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Sao Paulo Medical Journal

Print version ISSN 1516-3180On-line version ISSN 1806-9460

Sao Paulo Med. J. vol.134 no.2 São Paulo Mar./Apr. 2016  Epub Mar 17, 2015 

Original Article

Determination of a cutoff value for pelvic floor distensibility using the Epi-no balloon to predict perineal integrity in vaginal delivery: ROC curve analysis. Prospective observational single cohort study

Determinação de um valor de ponto de corte para a extensibilidade do assoalho pélvico pelo balão Epi-no para predizer integridade perineal no parto vaginal: análise pela curva ROC. Estudo prospectivo observacional de coorte única

Miriam Raquel Diniz ZanettiI 

Carla Dellabarba PetricelliII 

Sandra Maria AlexandreIII 

Aline PaschoalIV 

Edward Araujo JúniorV 

Mary Uchiyama NakamuraV 

IPhD. Voluntary Physiotherapist, Pelvic Floor Unit, Department of Obstetrics, Universidade Federal de São Paulo (Unifesp), São Paulo, Brazil

IIMSc. Voluntary Physiotherapist, Pelvic Floor Unit, Department of Obstetrics, Universidade Federal de São Paulo (Unifesp), São Paulo, Brazil

IIIPhD. Adjunct Professor, Pelvic Floor Unit, Department of Obstetrics, Universidade Federal de São Paulo (Unifesp), São Paulo, Brazil

IVBSc. Postgraduate Student, Pelvic Floor Unit, Department of Obstetrics, Universidade Federal de São Paulo (Unifesp), São Paulo, Brazil

VPhD. Associate Professor, Pelvic Floor Unit, Department of Obstetrics, Universidade Federal de São Paulo (Unifesp), São Paulo, Brazil



Several risk factors are involved in perineal lacerations during vaginal delivery. However, little is known about the influence of perineal distensibility as a protective factor. The aim here was to determine a cutoff value for pelvic floor distensibility measured using the Epi-no balloon, which could be used as a predictive factor for perineal integrity in vaginal delivery.


Prospective observational single cohort study conducted in a maternity hospital.


A convenience sample of 227 consecutive at-term parturients was used. All women had a single fetus in the vertex presentation, with up to 9.0 cm of dilation. The maximum dilation of the Epi-no balloon was measured using a tape measure after it had been inflated inside the vagina up to the parturients' maximum tolerance. The receiver operating characteristic (ROC) curve was used to obtain the Epi-no circumference measurement with best sensitivity and specificity.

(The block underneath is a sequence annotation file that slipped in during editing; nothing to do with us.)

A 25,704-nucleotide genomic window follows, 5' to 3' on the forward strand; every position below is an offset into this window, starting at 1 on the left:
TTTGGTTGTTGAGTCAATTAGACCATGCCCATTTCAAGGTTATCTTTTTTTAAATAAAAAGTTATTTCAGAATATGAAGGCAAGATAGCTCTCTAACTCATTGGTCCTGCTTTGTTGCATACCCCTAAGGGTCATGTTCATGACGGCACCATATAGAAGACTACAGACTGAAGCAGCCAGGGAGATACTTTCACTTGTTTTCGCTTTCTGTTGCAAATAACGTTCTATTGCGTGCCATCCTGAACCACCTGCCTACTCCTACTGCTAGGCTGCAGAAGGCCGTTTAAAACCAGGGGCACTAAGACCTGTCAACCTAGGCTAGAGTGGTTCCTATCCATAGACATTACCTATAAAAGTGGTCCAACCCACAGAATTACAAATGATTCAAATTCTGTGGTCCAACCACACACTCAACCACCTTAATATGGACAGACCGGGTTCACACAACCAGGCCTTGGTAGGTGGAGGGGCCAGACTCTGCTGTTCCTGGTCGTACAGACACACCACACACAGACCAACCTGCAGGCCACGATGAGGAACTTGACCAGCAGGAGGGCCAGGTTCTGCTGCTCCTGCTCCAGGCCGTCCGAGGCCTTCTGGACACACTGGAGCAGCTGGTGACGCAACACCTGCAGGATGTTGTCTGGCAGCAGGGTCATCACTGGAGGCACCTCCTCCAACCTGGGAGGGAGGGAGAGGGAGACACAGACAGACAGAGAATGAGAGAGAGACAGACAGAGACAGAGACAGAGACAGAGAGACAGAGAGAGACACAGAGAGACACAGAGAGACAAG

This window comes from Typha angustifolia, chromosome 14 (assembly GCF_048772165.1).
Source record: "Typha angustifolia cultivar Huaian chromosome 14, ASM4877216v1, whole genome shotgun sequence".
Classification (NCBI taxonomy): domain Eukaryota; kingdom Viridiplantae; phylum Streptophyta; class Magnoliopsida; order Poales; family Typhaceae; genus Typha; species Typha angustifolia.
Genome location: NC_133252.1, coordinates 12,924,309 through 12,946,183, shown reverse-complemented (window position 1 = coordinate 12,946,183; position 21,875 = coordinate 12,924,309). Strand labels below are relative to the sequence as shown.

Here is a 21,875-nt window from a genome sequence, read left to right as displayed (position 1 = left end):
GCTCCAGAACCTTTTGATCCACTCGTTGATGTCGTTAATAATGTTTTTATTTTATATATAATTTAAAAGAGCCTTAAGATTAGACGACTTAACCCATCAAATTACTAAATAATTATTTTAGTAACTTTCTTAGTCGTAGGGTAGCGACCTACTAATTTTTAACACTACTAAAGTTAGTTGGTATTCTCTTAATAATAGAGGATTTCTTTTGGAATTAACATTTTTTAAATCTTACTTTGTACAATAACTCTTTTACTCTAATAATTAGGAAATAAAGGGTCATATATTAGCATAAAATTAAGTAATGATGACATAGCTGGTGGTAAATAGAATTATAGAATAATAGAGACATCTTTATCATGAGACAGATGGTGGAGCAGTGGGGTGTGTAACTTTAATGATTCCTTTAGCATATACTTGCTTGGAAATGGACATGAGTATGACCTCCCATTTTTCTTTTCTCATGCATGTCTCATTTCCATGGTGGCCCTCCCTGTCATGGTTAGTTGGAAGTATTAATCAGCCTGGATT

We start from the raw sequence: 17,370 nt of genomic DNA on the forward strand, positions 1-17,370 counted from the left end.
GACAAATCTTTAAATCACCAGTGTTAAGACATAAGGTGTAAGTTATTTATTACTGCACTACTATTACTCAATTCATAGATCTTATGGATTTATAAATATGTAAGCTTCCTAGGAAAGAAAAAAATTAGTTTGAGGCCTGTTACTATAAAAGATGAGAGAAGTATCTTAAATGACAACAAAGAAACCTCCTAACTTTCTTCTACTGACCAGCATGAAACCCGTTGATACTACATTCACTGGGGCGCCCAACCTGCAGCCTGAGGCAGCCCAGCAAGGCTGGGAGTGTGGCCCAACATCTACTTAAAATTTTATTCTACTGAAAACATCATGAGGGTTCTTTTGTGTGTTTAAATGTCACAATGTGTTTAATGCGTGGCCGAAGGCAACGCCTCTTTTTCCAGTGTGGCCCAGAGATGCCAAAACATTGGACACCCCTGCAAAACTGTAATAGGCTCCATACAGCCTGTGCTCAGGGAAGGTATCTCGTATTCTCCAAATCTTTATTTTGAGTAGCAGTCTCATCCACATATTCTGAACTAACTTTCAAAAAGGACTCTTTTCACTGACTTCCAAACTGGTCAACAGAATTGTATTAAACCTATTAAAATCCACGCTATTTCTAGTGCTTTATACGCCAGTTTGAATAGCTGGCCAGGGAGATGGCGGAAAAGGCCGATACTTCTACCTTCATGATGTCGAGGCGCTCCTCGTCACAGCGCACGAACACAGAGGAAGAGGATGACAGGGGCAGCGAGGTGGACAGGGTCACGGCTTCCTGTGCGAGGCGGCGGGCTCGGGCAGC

Among the 161 patients who were included in the study, 50.9% underwent episiotomy, 21.8% presented lacerations and 27.3% retained an intact perineum. Age > 25.9 years; number of pregnancies > 3.4; number of deliveries > 2.2 and circumference measured by Epi-no > 21.4 cm were all directly correlated with an intact perineum. Circumference measurements using the Epi-no balloon that were greater than 20.8 cm showed sensitivity and specificity of 70.5% and 66.7% (area under curve = 0.713), respectively, as a predictive factor for an intact perineum in vaginal delivery.


Circumferences greater than 20.8 cm achieved using the Epi-no balloon are a predictive factor for perineal integrity in parturients.

Key words: Physical therapy modalities; Pelvic floor; Perineum; Labor stage, first; Parturition



Diversos fatores de risco estão envolvidos nas lacerações do períneo durante o parto vaginal, contudo, pouco se sabe sobre a influência da extensibilidade perineal como um fator protetor. O objetivo foi avaliar o ponto de corte da extensibilidade do assoalho pélvico medido pelo balão Epi-no, o qual poderia ser usado como fator preditor de integridade perineal no parto vaginal.


Estudo prospectivo observacional de coorte única conduzido em maternidade.


Uma amostra de conveniência de 277 parturientes consecutivas no termo foi utilizada. Todas as mulheres tinham feto único com apresentação cefálica fletida, com até 9,0 cm de dilatação. A máxima dilatação do balão Epi-no foi medida com fita métrica após a sua insuflação dentro da vagina até a tolerância máxima da parturiente. Uma curva característica de operação do receptor (ROC) foi utilizada para obter a medida da circunferência com a melhor sensibilidade e especificidade.